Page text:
Susan's Blog

Sunday, April 6, 2008

Let Ability Ring

Went to a gala last night, the 40th anniversary of Special Olympics Massachusetts. Tim Shriver had invited me as a guest, and he was there to accept an award for his mom, Eunice, who, of course, founded the entire operation 40 years ago in her back yard (Camp Shriver). That still blows my mind, to imagine how incredibly psyched she must have been, looking around at their large yard and thinking, “Hmmmmmmm…. how could I do it? Could I? Really?” I wonder how many times she encountered self-doubt or skepticism from others. Apparently many family outsiders doubted this undertaking, but various Kennedy sibs always jumped in to say, “Maybe you or I won’t be able to, but Eunice will do it, trust me.”

This is what you need to succeed at something. A really good idea, that taps into an unmet need of a group, a circle of people who wholeheartedly support you, the unflagging desire to make it happen, and well, maybe a good connection or two. But it can’t be just one of these qualities: connections or money alone will not do it, nor will passion alone. You also need a great yard.

Seriously, I went to this thing held at Harvard’s Indoor Track, a gala billed as “black tie and sneakers.” Some people actually did wear sneakers with their finery. Not me. Never. Here’s what I wore:

While there I met some pretty interesting people. I heard a wonderful athlete make a speech that brought us to our feet. This kid is autistic, albeit fairly mildly, and he is now a champion golfer, got an 82 on some famous course somewhere, and the men at my table were all choking on their filet mignon over this great score.

Which goes to show you that we can’t make assumptio0ns about ability. I remember when I was on School Committee, and served as a liaison to the “Gifted and Talented Parent Advisory Board” I saw what happens with labels and assumptions. Many of the parents there were certain that there was a large divide between so-called “gifted” kids and so-called “disabled” kids. But very, very often, the twain do meet. In fact, probably always. You can, you are, gifted in some things and struggling in others. The lines should not be so darkly drawn.

Last night I met a guy who was director of a famous college program that served students with disabilities, a program I have long admired. I found that even he seemed to harbor these kinds of assumptions. He told me that he often steered his students away from Special Olympics because they tend to be “ringers.” Maybe he was kidding. But I felt a little bit punched. I thought of Nat, so swift and able on the track and in the pool. I thought of Tyler, who played that great game of golf. I thought of Sam, Chris, Emily, Scott, and for a moment I was speechless. That is my particular inability: I can’t always think on my feet (particularly when I’m wearing 3 inch stilettos). I let the remark pass, and I changed the subject.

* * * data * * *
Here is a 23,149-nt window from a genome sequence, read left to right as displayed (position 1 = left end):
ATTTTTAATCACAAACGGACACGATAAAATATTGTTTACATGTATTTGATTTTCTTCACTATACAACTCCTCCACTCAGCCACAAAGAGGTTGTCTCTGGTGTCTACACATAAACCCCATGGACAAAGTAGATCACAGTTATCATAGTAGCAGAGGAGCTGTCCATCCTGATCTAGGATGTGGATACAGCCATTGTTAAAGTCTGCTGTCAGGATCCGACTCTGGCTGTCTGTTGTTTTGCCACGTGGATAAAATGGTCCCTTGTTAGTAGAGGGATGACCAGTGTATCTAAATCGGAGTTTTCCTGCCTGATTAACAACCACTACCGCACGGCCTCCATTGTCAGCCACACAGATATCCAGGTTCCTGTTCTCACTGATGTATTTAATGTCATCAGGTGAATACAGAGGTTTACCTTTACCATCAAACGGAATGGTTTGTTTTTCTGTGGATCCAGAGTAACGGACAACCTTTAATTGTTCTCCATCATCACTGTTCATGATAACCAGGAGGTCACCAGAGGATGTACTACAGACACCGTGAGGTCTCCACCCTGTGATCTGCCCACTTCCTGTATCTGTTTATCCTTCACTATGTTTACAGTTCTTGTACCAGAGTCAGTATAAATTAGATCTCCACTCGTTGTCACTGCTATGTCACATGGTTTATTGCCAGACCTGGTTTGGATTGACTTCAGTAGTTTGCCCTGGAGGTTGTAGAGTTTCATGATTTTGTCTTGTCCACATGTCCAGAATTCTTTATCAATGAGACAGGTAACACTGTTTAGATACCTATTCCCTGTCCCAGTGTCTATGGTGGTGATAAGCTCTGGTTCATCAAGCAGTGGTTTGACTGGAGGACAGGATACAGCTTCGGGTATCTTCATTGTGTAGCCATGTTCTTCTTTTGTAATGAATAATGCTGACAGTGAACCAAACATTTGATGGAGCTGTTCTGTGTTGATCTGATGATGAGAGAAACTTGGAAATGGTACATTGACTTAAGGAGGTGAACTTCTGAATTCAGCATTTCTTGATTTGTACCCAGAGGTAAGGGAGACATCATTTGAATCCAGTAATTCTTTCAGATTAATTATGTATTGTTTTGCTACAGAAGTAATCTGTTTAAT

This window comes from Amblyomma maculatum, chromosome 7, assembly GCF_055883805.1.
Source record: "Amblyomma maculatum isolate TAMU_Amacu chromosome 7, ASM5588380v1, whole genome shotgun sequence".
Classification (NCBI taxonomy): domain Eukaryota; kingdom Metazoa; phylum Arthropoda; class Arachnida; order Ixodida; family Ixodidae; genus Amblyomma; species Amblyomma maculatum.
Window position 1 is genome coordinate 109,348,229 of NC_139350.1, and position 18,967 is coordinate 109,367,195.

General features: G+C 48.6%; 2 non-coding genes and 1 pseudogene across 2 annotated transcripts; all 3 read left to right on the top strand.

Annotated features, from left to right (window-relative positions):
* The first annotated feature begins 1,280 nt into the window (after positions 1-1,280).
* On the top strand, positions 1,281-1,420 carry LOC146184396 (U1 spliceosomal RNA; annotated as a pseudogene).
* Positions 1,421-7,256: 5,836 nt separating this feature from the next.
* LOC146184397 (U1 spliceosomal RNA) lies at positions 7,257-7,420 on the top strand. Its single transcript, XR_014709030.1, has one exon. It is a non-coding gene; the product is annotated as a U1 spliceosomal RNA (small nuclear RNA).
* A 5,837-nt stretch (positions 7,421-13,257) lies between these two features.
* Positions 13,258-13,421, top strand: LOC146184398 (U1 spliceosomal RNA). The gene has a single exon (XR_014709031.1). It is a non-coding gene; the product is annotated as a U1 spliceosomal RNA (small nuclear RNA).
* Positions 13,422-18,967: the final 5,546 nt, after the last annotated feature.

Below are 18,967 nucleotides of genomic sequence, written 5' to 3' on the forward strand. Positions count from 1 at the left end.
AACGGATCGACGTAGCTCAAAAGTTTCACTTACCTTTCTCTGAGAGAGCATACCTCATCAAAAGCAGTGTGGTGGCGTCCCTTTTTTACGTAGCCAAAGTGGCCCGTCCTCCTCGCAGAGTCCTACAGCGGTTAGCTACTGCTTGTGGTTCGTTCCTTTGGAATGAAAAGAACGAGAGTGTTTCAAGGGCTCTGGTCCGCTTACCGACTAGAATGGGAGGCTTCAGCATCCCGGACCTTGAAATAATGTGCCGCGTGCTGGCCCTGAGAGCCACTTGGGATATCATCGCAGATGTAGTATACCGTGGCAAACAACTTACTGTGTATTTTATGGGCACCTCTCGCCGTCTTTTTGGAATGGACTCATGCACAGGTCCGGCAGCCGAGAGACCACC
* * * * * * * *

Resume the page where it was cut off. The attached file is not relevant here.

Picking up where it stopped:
But now I want to say what I could not say then: you never really know who is the ringer in a given activity or subject. And that is why everyone should be given the chance to find out. Let ability ring.


Special Olympics is great! I think it was historically focused on the Downs and MR community but they have embraced people with autism with arms wide open. S.O. is a year round affair and great exercise.

My son tried S.O. swimming last year for the first time. My wife and I expected a participation ribbon, Yeah! Instead, we got a State Champion who, at this year’s regional aualifying meet, looked up to us and said, “Did I win?”. Winning doesn’t matter to us in the least but apparently it does to him. Who would’ve thunk it? By the way, he did win. On to State! In S.O., whatever the result, everyone is a winner!

— added by Anonymous on Sunday, April 6, 2008 at 8:31 pm

Susan, I totally get what you said about feeling “a little bit punched” after reading about the man who sort of put down S.O. I felt that way after reading it. We have a 9 year old son who is moderate and joined swimming the last 2 years, and he loves it. No, he’s not a champion, he probably won’t be, but that’s not our focus, it’s knowing that he is excited about going, loves an activity other than computer and tv, and applies himself while there. It’s sad that there is even a concept of “ringers” in S.O. It seems to me that’s so now what it’s all about. Thanks for sharing and I so enjoy your blog and got your book at the library yesterday.

— added by Bonnie on Monday, April 7, 2008 at 2:19 pm

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